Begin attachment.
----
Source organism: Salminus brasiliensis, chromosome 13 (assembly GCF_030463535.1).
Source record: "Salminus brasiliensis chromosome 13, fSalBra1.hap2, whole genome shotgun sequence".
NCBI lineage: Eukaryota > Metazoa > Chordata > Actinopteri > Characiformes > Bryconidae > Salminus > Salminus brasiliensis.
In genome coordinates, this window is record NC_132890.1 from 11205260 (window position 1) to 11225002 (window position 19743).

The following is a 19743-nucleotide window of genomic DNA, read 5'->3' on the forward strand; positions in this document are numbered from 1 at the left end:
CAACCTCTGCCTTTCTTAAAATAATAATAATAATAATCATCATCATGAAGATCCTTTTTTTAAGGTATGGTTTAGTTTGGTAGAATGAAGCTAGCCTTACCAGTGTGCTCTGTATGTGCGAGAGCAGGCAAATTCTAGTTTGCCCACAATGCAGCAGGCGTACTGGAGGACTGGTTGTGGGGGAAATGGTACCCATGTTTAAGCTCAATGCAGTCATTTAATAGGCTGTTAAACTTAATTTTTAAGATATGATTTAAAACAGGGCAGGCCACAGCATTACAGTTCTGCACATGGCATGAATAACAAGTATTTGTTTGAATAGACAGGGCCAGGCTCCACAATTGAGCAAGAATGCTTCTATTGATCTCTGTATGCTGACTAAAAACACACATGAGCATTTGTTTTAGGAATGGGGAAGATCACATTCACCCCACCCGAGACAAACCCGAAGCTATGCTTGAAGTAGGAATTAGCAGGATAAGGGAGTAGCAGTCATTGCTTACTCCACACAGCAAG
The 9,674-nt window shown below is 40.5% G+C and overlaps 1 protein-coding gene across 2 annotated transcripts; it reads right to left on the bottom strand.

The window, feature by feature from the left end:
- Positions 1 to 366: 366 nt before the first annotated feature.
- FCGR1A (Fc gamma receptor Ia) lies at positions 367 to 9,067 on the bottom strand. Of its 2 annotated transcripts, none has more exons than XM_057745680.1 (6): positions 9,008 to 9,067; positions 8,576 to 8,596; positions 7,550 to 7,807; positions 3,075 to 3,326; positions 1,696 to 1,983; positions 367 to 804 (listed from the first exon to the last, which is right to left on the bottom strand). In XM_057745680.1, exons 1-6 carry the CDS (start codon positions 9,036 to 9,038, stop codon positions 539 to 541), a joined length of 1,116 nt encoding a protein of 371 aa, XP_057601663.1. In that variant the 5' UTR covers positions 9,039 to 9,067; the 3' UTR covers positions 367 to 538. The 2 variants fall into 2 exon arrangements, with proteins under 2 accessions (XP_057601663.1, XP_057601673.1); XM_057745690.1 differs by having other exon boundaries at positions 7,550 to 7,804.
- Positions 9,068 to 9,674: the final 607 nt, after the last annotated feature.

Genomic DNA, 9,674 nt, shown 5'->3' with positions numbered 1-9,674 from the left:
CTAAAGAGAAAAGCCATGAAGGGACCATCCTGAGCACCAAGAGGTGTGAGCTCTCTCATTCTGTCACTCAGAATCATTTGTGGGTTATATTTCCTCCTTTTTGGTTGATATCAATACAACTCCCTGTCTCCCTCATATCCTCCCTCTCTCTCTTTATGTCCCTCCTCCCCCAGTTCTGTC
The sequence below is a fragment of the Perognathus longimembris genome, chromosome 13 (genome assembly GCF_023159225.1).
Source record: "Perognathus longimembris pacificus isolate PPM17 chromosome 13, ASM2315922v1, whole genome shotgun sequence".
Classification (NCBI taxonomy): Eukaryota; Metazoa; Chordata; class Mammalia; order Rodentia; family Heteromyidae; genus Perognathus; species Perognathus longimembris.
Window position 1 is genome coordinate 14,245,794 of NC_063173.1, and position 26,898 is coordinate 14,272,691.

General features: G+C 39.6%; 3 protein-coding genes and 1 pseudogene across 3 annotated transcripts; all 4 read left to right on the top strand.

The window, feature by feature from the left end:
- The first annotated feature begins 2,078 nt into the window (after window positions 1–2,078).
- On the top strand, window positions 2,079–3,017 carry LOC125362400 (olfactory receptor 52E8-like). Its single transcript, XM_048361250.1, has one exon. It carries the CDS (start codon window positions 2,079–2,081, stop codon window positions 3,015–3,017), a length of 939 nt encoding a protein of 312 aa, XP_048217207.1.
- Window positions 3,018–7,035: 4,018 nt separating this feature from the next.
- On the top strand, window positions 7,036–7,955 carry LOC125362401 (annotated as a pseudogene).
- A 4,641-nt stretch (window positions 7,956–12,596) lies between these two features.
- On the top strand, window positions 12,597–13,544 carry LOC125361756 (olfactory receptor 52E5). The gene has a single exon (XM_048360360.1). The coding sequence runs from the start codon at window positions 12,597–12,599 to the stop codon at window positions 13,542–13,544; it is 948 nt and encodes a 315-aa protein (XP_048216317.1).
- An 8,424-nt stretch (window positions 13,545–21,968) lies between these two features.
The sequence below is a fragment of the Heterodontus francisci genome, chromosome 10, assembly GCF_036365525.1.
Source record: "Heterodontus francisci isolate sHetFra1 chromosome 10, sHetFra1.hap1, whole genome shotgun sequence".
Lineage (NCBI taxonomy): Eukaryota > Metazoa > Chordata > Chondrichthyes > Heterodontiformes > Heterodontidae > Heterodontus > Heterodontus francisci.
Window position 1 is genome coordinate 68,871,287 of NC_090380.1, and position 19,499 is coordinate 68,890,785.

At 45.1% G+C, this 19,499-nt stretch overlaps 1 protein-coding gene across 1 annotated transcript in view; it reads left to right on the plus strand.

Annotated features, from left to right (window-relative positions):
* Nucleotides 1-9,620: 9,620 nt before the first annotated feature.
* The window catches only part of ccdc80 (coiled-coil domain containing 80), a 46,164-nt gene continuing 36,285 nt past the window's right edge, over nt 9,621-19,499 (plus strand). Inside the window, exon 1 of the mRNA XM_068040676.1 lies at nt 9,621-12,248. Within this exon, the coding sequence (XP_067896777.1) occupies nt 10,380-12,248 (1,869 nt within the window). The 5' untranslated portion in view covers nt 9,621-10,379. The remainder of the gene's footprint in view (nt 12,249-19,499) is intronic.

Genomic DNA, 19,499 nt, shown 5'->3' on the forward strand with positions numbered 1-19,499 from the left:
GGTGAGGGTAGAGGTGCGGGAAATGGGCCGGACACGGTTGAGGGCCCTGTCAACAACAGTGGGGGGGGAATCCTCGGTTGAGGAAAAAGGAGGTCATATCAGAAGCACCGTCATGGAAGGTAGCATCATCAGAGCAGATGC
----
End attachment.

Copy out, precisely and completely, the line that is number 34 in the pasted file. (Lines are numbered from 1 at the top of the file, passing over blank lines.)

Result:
* The window catches only part of ccdc80 (coiled-coil domain containing 80), a 46,164-nt gene continuing 36,285 nt past the window's right edge, over nt 9,621-19,499 (plus strand). Inside the window, exon 1 of the mRNA XM_068040676.1 lies at nt 9,621-12,248. Within this exon, the coding sequence (XP_067896777.1) occupies nt 10,380-12,248 (1,869 nt within the window). The 5' untranslated portion in view covers nt 9,621-10,379. The remainder of the gene's footprint in view (nt 12,249-19,499) is intronic.